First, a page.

Several GPCRs have been demonstrated to activate the EGFR (an event known as transactivation), even though GPCR agonists do not directly interact with the EGFR. EGFR transactivation by GPCR agonists was first discovered to mediate several critical downstream EGFR signals and activities such as ERK activation, c-fos induction, and cell proliferation. EGFR transactivation involves a disintegrin and metalloproteinase (ADAM) that convert proform of EGFR ligands including EGF, HB-EGF, amphiregulin, betacellulin, epiregulin, and epigen to bioactive forms by inducing their ectodomain shedding. The metalloproteinase-cleaved extracellular domain of the EGFR ligand, HB-EGF, was first involved in the GPCR-induced EGFR transactivation pathway by using a chimeric receptor composed of the EGFR extracellular domain and the platelet-derived growth factor (PDGF) receptor transmembrane and tyrosine kinase domain [40]. Blocking of proHB-EGF function using the diphtheria toxin mutant Crm197 and of metalloproteinase activity using the inhibitor batimastat (BB94), both abrogate GPCR-induced EGFR, Shc, and MAPK phosphorylation. Inhibition of metalloproteinase-mediated EGFR ligand shedding can reduce proliferation in breast cancer cells. Numerous GPCR agonists, including angiotensin II, endothelin-1, carbachol, bombesin, phenylephrine, and IL-8 have been reported. IL-8, which is the major neutrophil chemoattractant in UC, and is involved in activities and perpetuation of inflammation in UC, promotes cell proliferation in the colon cancer cell line Caco2 through ADAM-mediated cleavage of proHB-EGF, as assessed using the incorporation of [3H] thymidine into DNA [41]. Thus, IL-8-induced proHB-EGF shedding and EGFR transactivation is mediated by activation of ADAM10 [42].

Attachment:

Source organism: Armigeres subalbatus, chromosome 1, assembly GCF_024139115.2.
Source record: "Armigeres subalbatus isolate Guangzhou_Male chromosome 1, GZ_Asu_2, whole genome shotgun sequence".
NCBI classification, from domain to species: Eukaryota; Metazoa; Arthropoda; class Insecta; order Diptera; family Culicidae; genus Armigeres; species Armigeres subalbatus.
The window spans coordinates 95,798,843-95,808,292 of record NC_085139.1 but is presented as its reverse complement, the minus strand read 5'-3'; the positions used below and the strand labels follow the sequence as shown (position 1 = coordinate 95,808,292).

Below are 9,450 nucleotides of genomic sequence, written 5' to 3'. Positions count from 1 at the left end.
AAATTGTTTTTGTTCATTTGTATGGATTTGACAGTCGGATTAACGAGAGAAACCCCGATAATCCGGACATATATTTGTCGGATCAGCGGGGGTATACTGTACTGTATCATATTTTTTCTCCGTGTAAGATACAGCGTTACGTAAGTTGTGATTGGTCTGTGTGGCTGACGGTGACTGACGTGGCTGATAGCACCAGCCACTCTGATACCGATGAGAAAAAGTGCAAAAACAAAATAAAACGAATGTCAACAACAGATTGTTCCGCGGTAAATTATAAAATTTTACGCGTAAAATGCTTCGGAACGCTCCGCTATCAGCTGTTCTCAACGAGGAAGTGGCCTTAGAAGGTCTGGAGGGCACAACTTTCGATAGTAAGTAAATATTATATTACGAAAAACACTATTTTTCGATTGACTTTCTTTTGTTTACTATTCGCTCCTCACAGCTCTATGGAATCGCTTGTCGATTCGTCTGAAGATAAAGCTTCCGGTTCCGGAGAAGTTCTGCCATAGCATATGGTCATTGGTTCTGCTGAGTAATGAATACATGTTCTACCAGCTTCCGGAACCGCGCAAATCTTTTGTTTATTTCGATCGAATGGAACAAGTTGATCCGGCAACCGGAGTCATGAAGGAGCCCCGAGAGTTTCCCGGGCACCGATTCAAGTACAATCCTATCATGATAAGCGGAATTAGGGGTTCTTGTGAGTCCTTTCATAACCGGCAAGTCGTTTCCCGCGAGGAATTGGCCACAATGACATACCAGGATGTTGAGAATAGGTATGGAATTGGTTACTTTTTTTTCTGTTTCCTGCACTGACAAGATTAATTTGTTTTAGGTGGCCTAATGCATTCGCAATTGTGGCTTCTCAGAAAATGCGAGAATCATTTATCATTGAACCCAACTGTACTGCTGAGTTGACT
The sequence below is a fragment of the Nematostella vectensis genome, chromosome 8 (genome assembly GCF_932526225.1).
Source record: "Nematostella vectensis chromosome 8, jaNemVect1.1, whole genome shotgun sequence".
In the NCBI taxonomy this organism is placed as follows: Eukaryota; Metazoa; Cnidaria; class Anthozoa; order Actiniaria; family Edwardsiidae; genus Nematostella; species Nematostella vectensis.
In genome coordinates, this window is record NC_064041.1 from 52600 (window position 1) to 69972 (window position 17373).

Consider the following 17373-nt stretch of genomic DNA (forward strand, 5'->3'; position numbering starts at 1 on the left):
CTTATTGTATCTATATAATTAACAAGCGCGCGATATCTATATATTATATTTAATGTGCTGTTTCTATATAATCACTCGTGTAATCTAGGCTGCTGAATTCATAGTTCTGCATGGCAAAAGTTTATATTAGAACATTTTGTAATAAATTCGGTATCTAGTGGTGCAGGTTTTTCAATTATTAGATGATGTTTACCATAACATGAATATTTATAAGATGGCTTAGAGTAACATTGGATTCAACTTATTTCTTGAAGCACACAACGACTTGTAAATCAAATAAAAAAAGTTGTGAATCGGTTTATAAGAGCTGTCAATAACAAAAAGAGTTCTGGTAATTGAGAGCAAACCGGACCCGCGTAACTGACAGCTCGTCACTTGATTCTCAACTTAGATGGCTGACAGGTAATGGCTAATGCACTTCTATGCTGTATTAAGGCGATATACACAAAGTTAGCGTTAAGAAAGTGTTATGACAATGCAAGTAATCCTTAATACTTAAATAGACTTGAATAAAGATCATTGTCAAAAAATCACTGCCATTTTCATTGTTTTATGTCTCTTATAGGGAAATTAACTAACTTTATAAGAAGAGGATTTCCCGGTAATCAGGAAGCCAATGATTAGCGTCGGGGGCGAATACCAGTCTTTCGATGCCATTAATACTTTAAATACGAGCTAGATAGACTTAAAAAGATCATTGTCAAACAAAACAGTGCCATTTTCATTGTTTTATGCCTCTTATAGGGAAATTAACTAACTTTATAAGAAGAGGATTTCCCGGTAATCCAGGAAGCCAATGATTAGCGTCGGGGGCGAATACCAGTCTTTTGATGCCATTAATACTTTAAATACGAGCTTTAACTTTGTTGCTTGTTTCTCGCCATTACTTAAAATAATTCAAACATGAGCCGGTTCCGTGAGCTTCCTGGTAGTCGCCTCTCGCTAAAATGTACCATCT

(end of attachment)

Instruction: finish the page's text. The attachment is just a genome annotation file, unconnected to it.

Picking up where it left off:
Interestingly, defective regeneration of colon epithelial cells and breakdown of the intestinal barrier was observed because of impaired shedding of EGFR ligands followed by failure to phosphorylate STAT3 via EGFR during dextran sulfate sodium-induced experimental colitis in mice with dramatically reduced expression level of ADAM 17 with the exon-induced translational stop method. Thus, ADAM 17-mediated cleavage of EGFR ligands is also involved in cell proliferation and tissue regeneration [43].

7. Trafficking of the C-Terminal Fragment of HB-EGF following Ectodomain Cleavage of proHB-EGF